9 October 2017

The Securing of Freedom

My Mirror column:

Young women on campuses are waging a war against inequality, most recently seen in the events at BHU. Bina Paul’s documentary tracks the battle in Kerala.

A still from Bina Paul's The Sound of Silence, which confirms the findings of the Samaagati Report on the gender injustices in Kerala's campuses
As with most events in India these days, what you think of last week’s protests at the 100-year-old Banaras Hindu University (BHU) might vary widely based on your age, location and gender, not to mention what sources you get your news from. But I shall quickly summarise the events as I understand them to have unfolded: on 21 September, a student of BHU’s Arts faculty was allegedly harassed by three motorcycle-borne men inside the BHU campus when she was returning to the Triveni Hostel. The student alleged that when she reported the incident to the hostel warden, instead of raising the matter with university authorities, the warden wanted to know why she was out ‘so late’. The incident of molestation and the response of the authorities —callous about the security concerns of its women students while marshalling the force of moral judgement against them — triggered a massive protest three days later.

The women students were calling for better security and better lighting while also protesting the unequal treatment long being meted out to them — from much earlier curfews and lack of WiFi, to the denial of non-vegetarian food in women’s hostels. But the Vice-Chancellor, Girish Chandra Tripathi, instead of recognizing the grievances as legitimate, called in the police to violently disperse the protest, hinted at the involvement of ‘anti-national’ elements and cut off water and power supply to hostels last Sunday. The university was then shut down three days in advance of the scheduled Dussehra vacation.

Some damage-control measures have since kicked in, with a woman being appointed as the university’s first female Proctor, and the possibility being floated that the Vice-Chancellor, who is due to retire in end-November, might be asked to go on leave. An Additional City Magistrate and two of the police officials who led the lathi-charge have been suspended. But an FIR has also been filed against hundreds of unidentified students of BHU.

Meanwhile, the V-C has been recorded asking students why they brought “dishonour to the university” by protesting, and whether they thought it right to “have taken a girl’s honour and gone into the market with it” [“Ek ladki ki izzat bazaar mein leke nikle tum log. Yeh sahi hai?].

It is not surprising to learn that Tripathi is a proud sympathiser of the Rashtriya Swayamsevak Sangh (RSS), a man who when asked by a Youth ki Awaz journalist last year what the university meant by instructing female students to wear ‘appropriate clothing’, responded, “Don’t think like a journalist, think like a father. Think of what ‘appropriate clothes’ would mean to a father.” It does not seem a coincidence, either, that these events are unfolding in Uttar Pradesh, a state in which the discourse of women’s safety has such enormous valence that practically the first measure adopted by Adityanath’s government was to institute ‘anti-Romeo squads’ to ‘save’ women from sexual harassment in public places.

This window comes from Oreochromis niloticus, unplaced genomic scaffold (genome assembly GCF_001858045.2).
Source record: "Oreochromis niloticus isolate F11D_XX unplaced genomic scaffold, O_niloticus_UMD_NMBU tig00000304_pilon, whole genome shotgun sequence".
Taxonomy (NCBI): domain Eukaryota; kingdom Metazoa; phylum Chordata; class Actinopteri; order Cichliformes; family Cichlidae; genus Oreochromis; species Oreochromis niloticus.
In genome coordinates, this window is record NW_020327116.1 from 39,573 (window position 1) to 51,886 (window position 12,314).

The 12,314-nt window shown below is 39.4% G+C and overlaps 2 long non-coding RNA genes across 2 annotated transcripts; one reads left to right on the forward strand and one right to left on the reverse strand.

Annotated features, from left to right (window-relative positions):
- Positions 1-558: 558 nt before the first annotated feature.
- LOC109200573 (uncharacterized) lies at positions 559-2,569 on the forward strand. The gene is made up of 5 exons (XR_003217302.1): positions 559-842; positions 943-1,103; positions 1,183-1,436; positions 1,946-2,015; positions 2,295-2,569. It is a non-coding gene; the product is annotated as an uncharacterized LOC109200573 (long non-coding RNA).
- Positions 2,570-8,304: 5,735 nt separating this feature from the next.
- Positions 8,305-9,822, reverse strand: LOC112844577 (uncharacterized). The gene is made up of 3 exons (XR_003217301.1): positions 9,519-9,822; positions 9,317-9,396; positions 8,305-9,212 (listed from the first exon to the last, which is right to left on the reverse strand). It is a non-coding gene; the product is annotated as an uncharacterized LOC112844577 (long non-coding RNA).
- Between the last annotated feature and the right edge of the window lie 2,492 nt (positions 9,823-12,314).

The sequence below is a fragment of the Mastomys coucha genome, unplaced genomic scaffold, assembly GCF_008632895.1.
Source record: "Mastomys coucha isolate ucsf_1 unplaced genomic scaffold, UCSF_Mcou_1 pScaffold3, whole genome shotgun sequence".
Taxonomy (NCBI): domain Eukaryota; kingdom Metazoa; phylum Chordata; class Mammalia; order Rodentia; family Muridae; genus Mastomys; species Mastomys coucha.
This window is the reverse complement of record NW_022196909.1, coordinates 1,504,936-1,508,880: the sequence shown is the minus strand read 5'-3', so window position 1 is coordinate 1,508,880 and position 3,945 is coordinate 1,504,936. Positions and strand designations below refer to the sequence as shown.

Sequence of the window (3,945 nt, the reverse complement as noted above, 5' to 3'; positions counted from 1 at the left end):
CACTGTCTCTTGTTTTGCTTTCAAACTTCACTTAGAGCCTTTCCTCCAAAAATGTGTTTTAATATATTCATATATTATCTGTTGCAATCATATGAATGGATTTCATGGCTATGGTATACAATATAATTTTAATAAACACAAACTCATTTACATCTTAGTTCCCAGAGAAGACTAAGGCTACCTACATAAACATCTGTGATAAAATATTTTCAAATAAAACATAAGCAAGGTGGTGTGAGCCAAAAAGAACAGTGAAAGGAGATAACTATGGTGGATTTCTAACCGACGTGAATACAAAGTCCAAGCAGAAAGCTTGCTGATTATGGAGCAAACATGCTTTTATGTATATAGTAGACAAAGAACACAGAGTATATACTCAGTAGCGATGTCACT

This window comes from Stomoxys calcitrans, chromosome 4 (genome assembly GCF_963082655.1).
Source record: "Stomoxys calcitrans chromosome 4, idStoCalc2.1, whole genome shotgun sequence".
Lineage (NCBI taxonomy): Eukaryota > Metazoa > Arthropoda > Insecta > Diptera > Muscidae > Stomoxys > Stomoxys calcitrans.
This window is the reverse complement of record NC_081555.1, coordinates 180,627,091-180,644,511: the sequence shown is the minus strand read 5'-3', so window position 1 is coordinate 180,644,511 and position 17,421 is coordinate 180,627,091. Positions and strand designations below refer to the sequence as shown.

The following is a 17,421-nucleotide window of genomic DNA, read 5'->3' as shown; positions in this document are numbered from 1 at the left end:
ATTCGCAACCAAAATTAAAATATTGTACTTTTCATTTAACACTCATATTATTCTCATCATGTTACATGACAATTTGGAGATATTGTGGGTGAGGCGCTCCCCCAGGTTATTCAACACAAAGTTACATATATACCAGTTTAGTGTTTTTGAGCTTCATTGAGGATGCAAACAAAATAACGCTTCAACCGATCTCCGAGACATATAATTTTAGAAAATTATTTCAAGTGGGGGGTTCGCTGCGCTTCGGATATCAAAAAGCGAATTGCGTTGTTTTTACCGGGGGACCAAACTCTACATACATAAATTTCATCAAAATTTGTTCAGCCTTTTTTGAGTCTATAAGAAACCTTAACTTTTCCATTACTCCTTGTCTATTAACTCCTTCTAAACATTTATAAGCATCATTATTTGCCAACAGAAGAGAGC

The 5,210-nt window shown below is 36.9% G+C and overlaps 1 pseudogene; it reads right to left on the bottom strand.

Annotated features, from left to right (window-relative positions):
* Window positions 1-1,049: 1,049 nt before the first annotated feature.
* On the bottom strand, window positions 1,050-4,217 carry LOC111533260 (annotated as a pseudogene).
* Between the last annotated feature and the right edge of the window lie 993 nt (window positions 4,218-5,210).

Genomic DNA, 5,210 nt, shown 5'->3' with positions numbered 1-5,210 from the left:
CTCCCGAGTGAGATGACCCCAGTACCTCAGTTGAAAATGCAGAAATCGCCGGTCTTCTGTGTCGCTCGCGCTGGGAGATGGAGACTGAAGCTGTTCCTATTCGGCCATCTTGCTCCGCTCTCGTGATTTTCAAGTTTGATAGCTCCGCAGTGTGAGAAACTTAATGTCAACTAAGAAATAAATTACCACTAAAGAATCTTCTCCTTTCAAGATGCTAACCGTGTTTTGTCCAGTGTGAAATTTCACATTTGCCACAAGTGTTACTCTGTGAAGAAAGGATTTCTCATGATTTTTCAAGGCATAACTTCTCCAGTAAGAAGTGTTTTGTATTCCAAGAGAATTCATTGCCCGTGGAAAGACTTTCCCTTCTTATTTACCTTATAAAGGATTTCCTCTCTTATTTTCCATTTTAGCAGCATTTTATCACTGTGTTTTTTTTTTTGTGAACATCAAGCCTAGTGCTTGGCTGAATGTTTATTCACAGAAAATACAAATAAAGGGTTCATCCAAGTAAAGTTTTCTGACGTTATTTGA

But just a week before things at BHU came to a head, I happened to watch a thoughtful documentary about female students in a state usually perceived to be as different from UP as is possible: Kerala. Directed by Bina Paul, wellknown film editor and long-time curator of the International Film Festival of Kerala, The Sound of Silence is centred on the findings of 2015’s Samaagati Report, on the state of gender issues on college campuses in Kerala. Speaking after a screening in Delhi, Paul said, “My starting point was... how does a place with such high indices... on women’s education... stay so gender-unjust?”

Patriarchy clearly unites left and right, with establishments across the political spectrum using fear and ‘honour’ to police women’s freedoms. In Paul’s film, we meet women students from a variety of Kerala colleges and universities, and again and again we hear of how they are silenced with statements that VC Tripathi would no doubt approve. If a female student wants to go out to buy something at 6pm, she is told “Don’t you know it’s dangerous? Why are you inviting danger?” Boys can roam around their campus until 6 or 8 or even 10pm, but girls will be told to go back into their rooms even at 4.30pm. So why do female students accept unequal status on mixed campuses? Why do they not protest the prison-like conditions of most all-women campuses? Paul interviews a psychologist who offers this depressing insight: “For the girls, since they are used to confined spaces, whether in the family or in public, with little freedom, they don’t find it surprising or different when it happens within the campus. They’re used to it.”

Like our families and communities, the Indian university has long been telling women that they alone must be responsible for their own security: ‘boys will be boys’, so it is girls who must be careful.

As is standard in patriarchal discourse, freedom here is pitted against security: if you want one, the message goes, you better give up on the other.

But of course, as both Paul’s film and BHU women’s experience shows, the curtailment of liberties is no guarantor to safety. As more and more young women realize that they have a right to both, the era of that supposed trade-off might well be coming to a close.

Published in Mumbai Mirror, 2 Oct 2017.

No comments: